The most-talked-about offering—the pendant with the 1 ct. white center stone for $900 (with mounting)—was, at press time, sold out. And while chief marketing officer Sally Morrison says early demand has been healthy, she admits it’s possible that a lot of the initial orders, particularly in the first two days, may have come from curious jewelry folk.
In the end, Lightbox will live or die based on consumer demand. For now the brand is being sold online only, which is also the only place it’s being advertised. This week, it started running spots on podcasts, perhaps the only jewelry brand to do so. Its choice of venues—it will soon be touted on Oprah’s new podcast—shows that it’s not as millennial focused as some at first assumed. You can hear a Lightbox ad on the Grape Therapy podcast at the 7:00 mark here.
One company involved in lab-growns was among those that placed an early order. While the company sought the 1 ct. center stone, it was only able to pick up a pair of ½ ct. t.w. white studs with a 10k gold mounting. (Total cost with shipping: $615.) The people there—who wish to remain anonymous—were impressed with some things, less so with others.
“When you open [the Fed Ex package], you see the pair of earrings in the box the same way you see the iPhone,” says a person there. “So the box was kind of a wow.”
The earrings sat on top of marketing materials detailing the growing process, which are wrapped around the shipping invoice. But this person was disappointed there was no “inner box” to support the earring box, like an iPhone has. (See the photo below.)
“The box was just sitting there exposed in the Fed Ex carton. If something happens to that Fed Ex box, those earrings could potentially get damaged.
“I do genuinely like the box that holds the earrings, and I like the window that allows the light to come in. I like the play on it. But the whole [packaging] was not a wow.”
As for the jewelry itself, the stones seemed “clean,” and the pieces looked “fine,” a company employee reports.
In any case, Lightbox is still starting out, and everyone involved says the project is a long-term play. With that in mind, this week I visited the construction site that will soon house the Lightbox factory in Gresham, Ore., near Portland.
The factory is set to be completed by the end of next year, and so far construction is on schedule. The initial factory will be 60,000 square feet, though it may expand from there. “Essentially, we can copy and paste as we need additional capacity,” says Adam O’Grady, head of special projects for Element Six, the synthetic-producing subsidiary of De Beers. In 2020, it hopes to produce 500,000 cts. a year.
O’Grady says that De Beers spent 22 months studying Lightbox before giving the go-ahead; it received the official nod last November.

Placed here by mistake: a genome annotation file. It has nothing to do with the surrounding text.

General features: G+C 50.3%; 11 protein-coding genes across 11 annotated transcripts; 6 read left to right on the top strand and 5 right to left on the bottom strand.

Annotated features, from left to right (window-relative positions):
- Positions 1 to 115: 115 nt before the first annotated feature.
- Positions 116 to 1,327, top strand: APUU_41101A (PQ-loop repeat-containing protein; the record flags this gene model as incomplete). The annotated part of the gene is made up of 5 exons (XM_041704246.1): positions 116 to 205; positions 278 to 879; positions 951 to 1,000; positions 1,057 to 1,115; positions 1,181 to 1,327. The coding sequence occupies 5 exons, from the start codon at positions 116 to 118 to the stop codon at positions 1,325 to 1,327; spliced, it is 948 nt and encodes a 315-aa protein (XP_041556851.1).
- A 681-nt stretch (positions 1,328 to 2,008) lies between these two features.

Element Six chose the Portland area because it offers access to cheap hydroelectric power: Similar to a data center, the Lightbox factory will always need its power on. (Conveniently, it’s located next door to a power station.) It also gives Lightbox access to a tech-savvy labor pool.
“You’re in a city of three and a half million people that has a strong tech-semiconductor business, which is really the people we tend to look for,” says O’Grady.
In its first phase, the factory—which includes two wings that look a bit like facets, in tribute to the product it’s producing—will employ 60 people. If the factory expands, it will employ about 120.
Being near Portland will also let Lightbox tout its stones as “made in the USA.” (Currently, the site says they are grown in Ascot, England, home of Element Six.) That’s not likely to be a big selling point, Morrison says: “We’ll talk about [it]. Do I think it’s the most appealing thing? I think what’s appealing, ultimately, to consumers is they are getting beautiful quality at a very attractive price.”
While diamond growing has traditionally been considered unpredictable, the Element Six machines can spit out diamonds with relative consistency, O’Grady says: “Sometimes you have variation within a batch. You don’t have 99.99 percent exactly the same. There is always some variability, but the variability is a single-digit percent.”
Lightbox will sell blue, pink, and white diamonds, though the same machines will produce them all. “It’s all down to recipe and set up,” says O’Grady.
So how does one grow a diamond? The caratage depends on how long they grow for. With color, “the slower you grow, the better the color will be,” says O’Grady. And clarity isn’t an issue: “Whether its industrial or gem, we don’t tend to have many problems with clarity. It just tends to come without any special intervention. It tends to be consistently VS without having to do much process control.”
There are other differences from traditional diamond production. Diamond mines are known for their high security. Lightbox, not so much.
“We will just treat this like any other Element Six facility,” says O’Grady. “But nothing beyond that. From a product perspective, we don’t expect to have very much product on hand.”
While the jury is still out on Lightbox, visiting the site demonstrated the scale of the project’s ambition—and how the industry is changing.
I’ve been to a few diamond mines. Diamond factories are still a relatively new concept, albeit one we will all have to get used to.
Top: An aerial shot of the Lightbox construction site taken by a drone (photo courtesy of Element Six)